For this weekend’s meditation, I’d like to share a different form of meditation than what I usually create for you. In my Masters of Wisdom & Meditation Teacher Training we study all types of meditation, including visual meditation. Sri yantra is a popular form of visual meditation. It is rooted in India’s Vedic and yogic traditions. For thousands of years, people have meditated by staring into the devotional labyrinths of Buddhist mandalas and Hindu yantras in order to achieve higher states of consciousness. These are visual representations of the journey of evolution, usually depicting a deity in the center that acts as the source of one-ness. Around the deity are ever-opening concentric circles (mandala is a Sanskrit term meaning “circle”), other geometric shapes, and depictions of nature or holy scenes.
Sri (also spelled shri and pronounced shree) is Sanskrit for “wealth” or “abundance;” in this case it means “most revered.” Yantra is a Sanskrit word for “vehicle” or “instrument.” So the sri yantra is a revered visual instrument that uses the mathematical proportions known as the golden ratio. The scientific proportions used to create such structures as the Parthenon, and the Great Pyramid at Giza are based on the same naturally occurring sacred ratios we witness in the development of pine cones, ferns, succulents and nautilus shells. The sacred geometrics of the sri yantra depict a pure visual expression of the journey of existence, expanding from the cosmic one-ness (the source) to multiplicity (our personal expression of the universe) and then back to one-ness—all the while providing that very experience of one-ness. It is a meditation in itself.
The simultaneously static and dynamic interplay of all the elements of the sri yantra—squares, circles, “perfect” triangles, lines, and a point—depict the process of evolution (growth away from the source) and involution (coming from multiple layers back to one single source) in the form of a visual meditation.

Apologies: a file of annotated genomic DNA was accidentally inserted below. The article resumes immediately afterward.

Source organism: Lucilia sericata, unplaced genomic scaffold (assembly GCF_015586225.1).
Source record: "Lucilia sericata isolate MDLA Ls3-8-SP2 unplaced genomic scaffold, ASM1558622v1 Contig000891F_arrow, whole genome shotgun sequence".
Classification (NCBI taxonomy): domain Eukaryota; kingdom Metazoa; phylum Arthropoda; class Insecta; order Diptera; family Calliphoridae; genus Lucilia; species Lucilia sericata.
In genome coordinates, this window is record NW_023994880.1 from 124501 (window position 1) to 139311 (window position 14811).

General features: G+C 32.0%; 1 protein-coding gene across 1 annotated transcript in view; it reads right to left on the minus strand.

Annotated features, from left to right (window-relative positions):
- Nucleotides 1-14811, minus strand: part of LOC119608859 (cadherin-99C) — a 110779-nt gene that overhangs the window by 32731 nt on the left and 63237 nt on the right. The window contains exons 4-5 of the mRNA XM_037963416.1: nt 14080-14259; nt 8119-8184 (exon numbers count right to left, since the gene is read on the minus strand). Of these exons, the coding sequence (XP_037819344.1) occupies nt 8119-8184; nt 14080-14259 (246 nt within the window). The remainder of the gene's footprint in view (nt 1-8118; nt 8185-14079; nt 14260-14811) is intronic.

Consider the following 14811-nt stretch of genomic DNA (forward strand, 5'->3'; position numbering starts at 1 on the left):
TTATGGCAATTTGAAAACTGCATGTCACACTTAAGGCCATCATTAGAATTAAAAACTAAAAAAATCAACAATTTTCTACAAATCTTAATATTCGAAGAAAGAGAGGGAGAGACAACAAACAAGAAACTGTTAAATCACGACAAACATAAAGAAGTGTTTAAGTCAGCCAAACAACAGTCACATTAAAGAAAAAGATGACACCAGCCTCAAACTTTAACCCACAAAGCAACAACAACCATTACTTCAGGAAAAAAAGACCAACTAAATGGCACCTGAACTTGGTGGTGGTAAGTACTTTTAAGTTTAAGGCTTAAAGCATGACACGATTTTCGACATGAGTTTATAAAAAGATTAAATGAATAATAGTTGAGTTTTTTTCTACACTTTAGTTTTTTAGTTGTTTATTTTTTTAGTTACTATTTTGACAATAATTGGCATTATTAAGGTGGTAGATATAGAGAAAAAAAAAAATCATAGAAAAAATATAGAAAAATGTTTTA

The sri yantra is formed by nine interlocking triangles that surround and radiate out from the central point that then creates 34 individual triangles. This centering point, known as the bindu, is the junction point between the physical realm and its unmanifest source and represents the universe in all its abundance. Four of the larger triangles point upward, representing Shiva, or masculine energy. Five of the triangles point downward, representing Shakti, or feminine energy. Thus the sri yantra also represents the union of masculine and feminine divine energy.
Since the sri yantra is composed of nine triangles, it is often known as the navayoni chakra (nava means “nine,” and yoni refers to female womb as the source of all life, and chakra means “energy center”). Together, the nine triangles are interlaced in such a way as to form 43 smaller triangles in a web representative of the entire cosmos or a womb symbolic of creation. This is surrounded by a lotus of 8 petals, a lotus of 16 petals, and an earth square resembling a temple with four doors that face all four sides representing north, south, east, and west.
Sri Yantras & Mandalas in ArtSri yantras come in many different forms, colors, and representations. Use one that feels right to you. I would like to extend a special thank you to artist Francesca Becker, creator of these amazing mandalas. She recently published “HeartFlower Mandalas,”an exquisite compilation of detailed paintings originally hand-done from geometric calculations (non-computer generated) rendered in airbrush ink and gouache on illustration board. You learn more about her book and view more of her work at www.mandalaheart.com.
If you have other sri yantras you’d like to share with the Sweetspot Community, post the link in the comments below or send an email to firstname.lastname@example.org and we’ll post the links.